Dealing With This Disease
What causes it?
No one knows exactly how Bell's Palsy occurs, but researchers are fairly certain that it is linked to the Herpes Simplex 1 virus.
In 1996, a group of Japanese scientists reported in The Annals of Internal Medicine that they were able to isolate viral DNA from the fluid around the nerves in Bell's Palsy patients. Confirmation by a group of researchers at the University of Iowa occurred when it sought the herpes virus on the facial nerve of a patient who had died of other causes while having Bell's. These researchers were able to isolate the Herpes Simplex 1 virus.
"There may be other viruses or other etiologies, but I think we will find the Herpes Simplex 1 virus to be the most common [cause]," says Bruce J. Gantz, MD, of the Web site BestDoctors.com and also of the University of Iowa.
Exactly why Bell's Palsy favors pregnant women three times more than women who are not is yet to be determined. In a 1995 paper regarding ear, nose and throat (ENT) manifestations of pregnancy, Edward J. Hillman, MD, states that several theories regarding Bell's and pregnancy exist. One theory holds that edema, the increase of fluids in the pregnant woman's body, could result in the swelling of the facial nerve and surrounding tissues. That leads to the compression of the seventh cranial facial nerve and blockage of the bone through which it passes.
What can you do to prevent it?
What can a woman do while pregnant? Talk to your caregiver for specific recommendations, but some suggestions include avoiding excessive salt intake (simply salting food to taste) and drinking lots of water to help avoid bloating, which can put unnecessary pressure on the facial nerve.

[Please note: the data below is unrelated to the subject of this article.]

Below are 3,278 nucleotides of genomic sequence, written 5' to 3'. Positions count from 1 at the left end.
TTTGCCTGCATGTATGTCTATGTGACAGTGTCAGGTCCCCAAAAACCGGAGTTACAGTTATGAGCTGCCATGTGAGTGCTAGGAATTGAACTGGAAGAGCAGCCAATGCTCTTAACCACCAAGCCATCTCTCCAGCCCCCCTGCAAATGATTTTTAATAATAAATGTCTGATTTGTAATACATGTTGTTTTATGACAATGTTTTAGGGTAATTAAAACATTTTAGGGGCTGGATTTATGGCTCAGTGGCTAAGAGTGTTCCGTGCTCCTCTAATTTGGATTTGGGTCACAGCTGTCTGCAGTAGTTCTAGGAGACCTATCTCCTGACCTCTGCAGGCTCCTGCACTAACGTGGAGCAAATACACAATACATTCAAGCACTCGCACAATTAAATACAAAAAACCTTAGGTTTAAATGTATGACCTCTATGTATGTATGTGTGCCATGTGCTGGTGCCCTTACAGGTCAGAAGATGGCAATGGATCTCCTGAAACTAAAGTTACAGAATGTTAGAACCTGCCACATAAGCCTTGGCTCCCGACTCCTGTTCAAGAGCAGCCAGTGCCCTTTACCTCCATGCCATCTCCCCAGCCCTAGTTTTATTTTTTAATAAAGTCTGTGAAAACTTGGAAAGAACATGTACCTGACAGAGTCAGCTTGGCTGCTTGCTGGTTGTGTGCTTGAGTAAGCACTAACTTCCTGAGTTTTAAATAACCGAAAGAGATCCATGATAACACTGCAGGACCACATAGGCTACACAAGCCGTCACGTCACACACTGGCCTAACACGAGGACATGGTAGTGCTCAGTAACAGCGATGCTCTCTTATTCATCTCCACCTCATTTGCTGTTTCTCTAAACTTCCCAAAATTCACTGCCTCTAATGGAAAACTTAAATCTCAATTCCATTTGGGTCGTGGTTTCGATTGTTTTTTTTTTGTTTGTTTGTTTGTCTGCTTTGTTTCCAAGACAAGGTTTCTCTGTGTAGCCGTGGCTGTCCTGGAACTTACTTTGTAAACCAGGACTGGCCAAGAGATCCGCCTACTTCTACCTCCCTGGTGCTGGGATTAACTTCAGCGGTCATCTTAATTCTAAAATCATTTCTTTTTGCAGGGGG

For Frederique Donnan of London, Bell's Palsy happened in her 37th week. Pregnant with twins, Donnan says she first noticed an excruciating pain from the back of her neck to her ear. The next day she noticed something odd with her left eye. Once in the emergency room, the doctor decided to admit her for tests. Because her blood pressure was rising rapidly, doctors conducted an emergency cesarean section.
She was put on steroids for three to four weeks, endured several painful visits to an acupuncturist and then learned some facial exercises from a friend's mother who also had Bell's Palsy.
"Now, four years later, I still have a slightly crooked smile and my eye closes slightly when I smile or laugh," Donnan says. "I am very conscious of it but feel extremely lucky that I have recovered the way I did."
Donnan admits that on occasion she was preoccupied with her situation rather than fussing over her twins after they were born. She says she felt angry that the aftermath of having a baby, which should be a happy time, was overshadowed by Bell's Palsy.
Brenda Iraola, a 42-year-old mother of two who lives in Laurel, Maryland, came down with symptoms days before her daughter was born two years ago. Initially diagnosed with Bell's Palsy, it was later determined that she actually had shingles, which has similar, but longer lasting, symptoms.
In hindsight, Iraola offers this advice: "Women should take care of themselves when they are pregnant and take the stress off their bodies by resting when they are tired, sick and fatigued. We all know when we have had enough and yet we keep pushing ourselves to get things done. We all say that we'll take a break when we finish this or that chore."
Iraola says she never took a break. She always felt she could handle the pressure. Two years later, she is still undergoing therapy to help recover the facial movement. By the end of 2001, she hopes to have the 80 percent facial movement her therapists have promised.
For more information regarding Bell's Palsy, talk to your caregiver or visit www.bellspalsy.com. Also know that there are clinics with specially trained therapists throughout the United States (except for Alaska and Hawaii).